William Nash is a retired U.S. Army General and military analyst, and is currently adjunct senior fellow for military affairs at the Council on Foreign Relations. He was commander of the Multinational Division (North) in Bosnia during the implementation of the Dayton Peace Accords. Nash subsequently served as Director of the National Democratic Institute's Global Civil-Military Relations Program, Director of the Council on Foreign Relations’ Center for Preventive Action, and as the United Nations Mission in Kosovo Administrator of the city of Mitrovica. He has also held visiting positions at the Harvard University’s Kennedy School of Government, Princeton University, and Georgetown University. Nash is a graduate of the United States Military Academy at West Point.
Justice Sandra Day O’Connor is a retired Associate Justice of the United States Supreme Court having served from 1981-2006. Prior to her appointment she was elected to public office, serving as the first female Majority Leader in the United States as the Republican leader in the Arizona Senate, as well as judge of the Maricopa County Superior Court and judge of the Arizona Court of Appeals. Since her retirement from the Supreme Court, Justice O’Connor has been actively engaged with civic education serving as Chancellor of the College of William and Mary and a member of the Board of Trustees of the National Constitution Center. She has also been a prominent advocate for judicial independence through her work with Georgetown University Law Center and the Institute for the Advancement of the American Legal System at University of Denver. O’Connor holds a B.A. and an LL.B. from Stanford University.
Søren Jessen-Petersen is currently Director of the Washington, DC office of Independent Diplomat where he leads their work on Burma. In a long career with the United Nations, he served as Special Representative of the United Nations Secretary-General for Kosovo, Assistant United Nations High Commissioner for Refugees and as the High Commissioner’s Special Envoy to the former Yugoslavia, as well as many postings to national and regional offices of the United Nations High Commissioner for Refugees from 1972-89. Jessen-Peterson was also Chairman of the European Union Stability Pact’s Migration, Asylum, Refugees Regional Initiative and European Union Special Representative in Macedonia.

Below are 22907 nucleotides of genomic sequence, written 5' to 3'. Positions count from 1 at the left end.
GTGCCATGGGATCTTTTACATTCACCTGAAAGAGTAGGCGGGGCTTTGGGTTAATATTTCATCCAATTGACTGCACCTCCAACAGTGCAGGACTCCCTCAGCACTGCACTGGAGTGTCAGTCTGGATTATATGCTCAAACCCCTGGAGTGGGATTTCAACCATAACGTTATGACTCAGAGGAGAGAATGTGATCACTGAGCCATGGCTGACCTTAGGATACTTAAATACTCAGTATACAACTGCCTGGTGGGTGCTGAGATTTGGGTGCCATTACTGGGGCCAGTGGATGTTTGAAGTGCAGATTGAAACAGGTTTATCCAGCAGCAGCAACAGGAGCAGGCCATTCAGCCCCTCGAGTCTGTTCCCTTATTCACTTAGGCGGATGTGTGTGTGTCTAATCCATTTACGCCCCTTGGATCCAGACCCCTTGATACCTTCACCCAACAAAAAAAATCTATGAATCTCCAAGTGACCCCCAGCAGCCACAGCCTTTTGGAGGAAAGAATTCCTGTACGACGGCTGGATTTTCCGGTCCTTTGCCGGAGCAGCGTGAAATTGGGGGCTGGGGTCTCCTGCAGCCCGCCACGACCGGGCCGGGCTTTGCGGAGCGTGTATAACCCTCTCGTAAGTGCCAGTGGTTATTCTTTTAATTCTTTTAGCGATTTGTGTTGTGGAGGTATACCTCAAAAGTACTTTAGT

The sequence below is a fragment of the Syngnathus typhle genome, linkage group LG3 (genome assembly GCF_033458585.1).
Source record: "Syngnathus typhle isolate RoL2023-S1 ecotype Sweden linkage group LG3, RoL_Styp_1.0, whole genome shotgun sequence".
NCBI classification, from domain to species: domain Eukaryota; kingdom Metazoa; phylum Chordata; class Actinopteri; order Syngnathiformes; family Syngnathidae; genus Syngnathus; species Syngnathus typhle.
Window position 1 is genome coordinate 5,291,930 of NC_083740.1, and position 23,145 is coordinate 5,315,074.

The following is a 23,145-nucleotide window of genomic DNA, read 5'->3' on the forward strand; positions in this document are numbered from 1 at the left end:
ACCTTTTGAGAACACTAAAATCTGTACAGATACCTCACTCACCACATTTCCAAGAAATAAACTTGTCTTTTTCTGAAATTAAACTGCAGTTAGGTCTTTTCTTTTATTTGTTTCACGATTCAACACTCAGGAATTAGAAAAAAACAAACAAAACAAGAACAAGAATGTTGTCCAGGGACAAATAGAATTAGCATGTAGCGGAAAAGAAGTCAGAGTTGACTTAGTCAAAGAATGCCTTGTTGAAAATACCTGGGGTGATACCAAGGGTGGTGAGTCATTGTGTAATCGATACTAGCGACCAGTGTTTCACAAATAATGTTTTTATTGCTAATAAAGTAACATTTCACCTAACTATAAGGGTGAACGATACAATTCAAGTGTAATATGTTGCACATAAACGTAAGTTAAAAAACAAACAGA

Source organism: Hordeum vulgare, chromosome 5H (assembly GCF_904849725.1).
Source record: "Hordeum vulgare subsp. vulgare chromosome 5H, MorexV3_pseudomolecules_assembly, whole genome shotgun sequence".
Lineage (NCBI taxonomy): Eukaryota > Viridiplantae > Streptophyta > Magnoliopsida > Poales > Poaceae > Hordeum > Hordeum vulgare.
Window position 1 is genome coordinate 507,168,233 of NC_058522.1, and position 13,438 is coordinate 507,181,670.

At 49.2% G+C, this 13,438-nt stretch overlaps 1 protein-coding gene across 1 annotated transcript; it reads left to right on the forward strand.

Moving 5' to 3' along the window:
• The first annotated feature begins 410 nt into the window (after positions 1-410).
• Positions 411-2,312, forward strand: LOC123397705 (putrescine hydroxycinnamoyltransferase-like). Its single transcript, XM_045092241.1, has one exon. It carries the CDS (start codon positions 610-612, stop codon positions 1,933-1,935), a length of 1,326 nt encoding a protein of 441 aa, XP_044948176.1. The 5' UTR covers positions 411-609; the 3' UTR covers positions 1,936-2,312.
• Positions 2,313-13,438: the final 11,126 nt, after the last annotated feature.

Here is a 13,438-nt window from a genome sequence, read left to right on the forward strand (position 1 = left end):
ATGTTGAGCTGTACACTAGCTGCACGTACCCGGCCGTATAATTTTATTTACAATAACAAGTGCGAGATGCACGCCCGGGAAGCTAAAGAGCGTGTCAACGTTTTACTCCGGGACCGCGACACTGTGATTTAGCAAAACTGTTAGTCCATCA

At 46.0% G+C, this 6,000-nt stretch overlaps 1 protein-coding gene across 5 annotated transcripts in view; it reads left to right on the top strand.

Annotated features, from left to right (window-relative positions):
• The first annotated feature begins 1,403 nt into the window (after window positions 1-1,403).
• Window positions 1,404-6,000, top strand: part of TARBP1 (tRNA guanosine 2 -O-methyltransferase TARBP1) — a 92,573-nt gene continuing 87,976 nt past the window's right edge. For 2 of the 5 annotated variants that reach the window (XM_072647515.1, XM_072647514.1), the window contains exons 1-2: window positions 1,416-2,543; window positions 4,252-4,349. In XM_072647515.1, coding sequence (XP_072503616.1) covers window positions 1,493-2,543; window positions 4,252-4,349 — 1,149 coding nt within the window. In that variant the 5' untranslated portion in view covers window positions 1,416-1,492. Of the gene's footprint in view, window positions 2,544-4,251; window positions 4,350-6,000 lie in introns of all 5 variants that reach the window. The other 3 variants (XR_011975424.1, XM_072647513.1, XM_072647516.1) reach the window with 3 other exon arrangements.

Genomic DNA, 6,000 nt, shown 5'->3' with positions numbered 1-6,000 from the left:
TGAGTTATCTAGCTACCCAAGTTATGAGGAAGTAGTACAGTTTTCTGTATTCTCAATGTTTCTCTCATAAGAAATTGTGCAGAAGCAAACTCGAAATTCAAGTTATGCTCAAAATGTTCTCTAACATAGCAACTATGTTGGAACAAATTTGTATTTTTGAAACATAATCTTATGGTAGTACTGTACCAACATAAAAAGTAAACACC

Dmitry Titov is currently United Nations Assistant Secretary-General for Rule of Law and Security Institutions. An expert on security sector reform, he previously oversaw peacekeeping operations in Angola and Mozambique and was Director of the Africa Division in the Department of Peacekeeping Operations. In this position he was responsible for overseeing seven peacekeeping operations and negotiating for the African Union-United Nations Hybrid Operation in Darfur. Before his service with the UN, Titov worked on Security Council matters for the Russian diplomatic service. Titov is a graduate of the Moscow State Institute of International Relations.
William Walker served as U.S. Ambassador to El Salvador, Vice-President of the National Defense University, and Deputy Assistant Secretary of State in the Bureau of Inter-American Affairs. He served with several international missions in the Balkans, as Special Representative of the Secretary General he headed United Nations Transitional Authority in Eastern Slavonia where he supervised efforts to reintegrate a largely Serbian population into Croatia. Subsequently, Ambassador Walker was the head of the Organization for Security and Cooperation in Europe’s Kosovo Verification Mission. On January 15, 2009, on the 10th anniversary of the Račak massacre, he was awarded the Golden medal of freedom by President and Prime Minister of the Republic of Kosovo.
His Royal Highness, Zeid Ra'ad Zeid Al-Hussein is Jordan’s Permanent Representative to the United Nations. He was also the Jordanian Ambassador to the United States and the first President of the Assembly of States Parties of the International Criminal Court. He was recently appointed to the position of UN High Commissioner for Human Rights, with duties commencing in September 2014. Prince Zeid served as a Political Affairs Officer with the United Nations Protection Force for the former Yugoslavia and later as Deputy-Permanent Representative to the United Nations, he played a significant role in initiating the UN investigation of the Srebrenica massacre. He was also Advisor to the Secretary-General on Sexual Exploitation and Abuse (2004-05) and chaired the committee that negotiated the elements used to define genocide, crimes against humanity, and war crimes in the Statute of the ICC. Prince Zeid holds a B.A. from Johns Hopkins University and a Ph.D. from Cambridge University.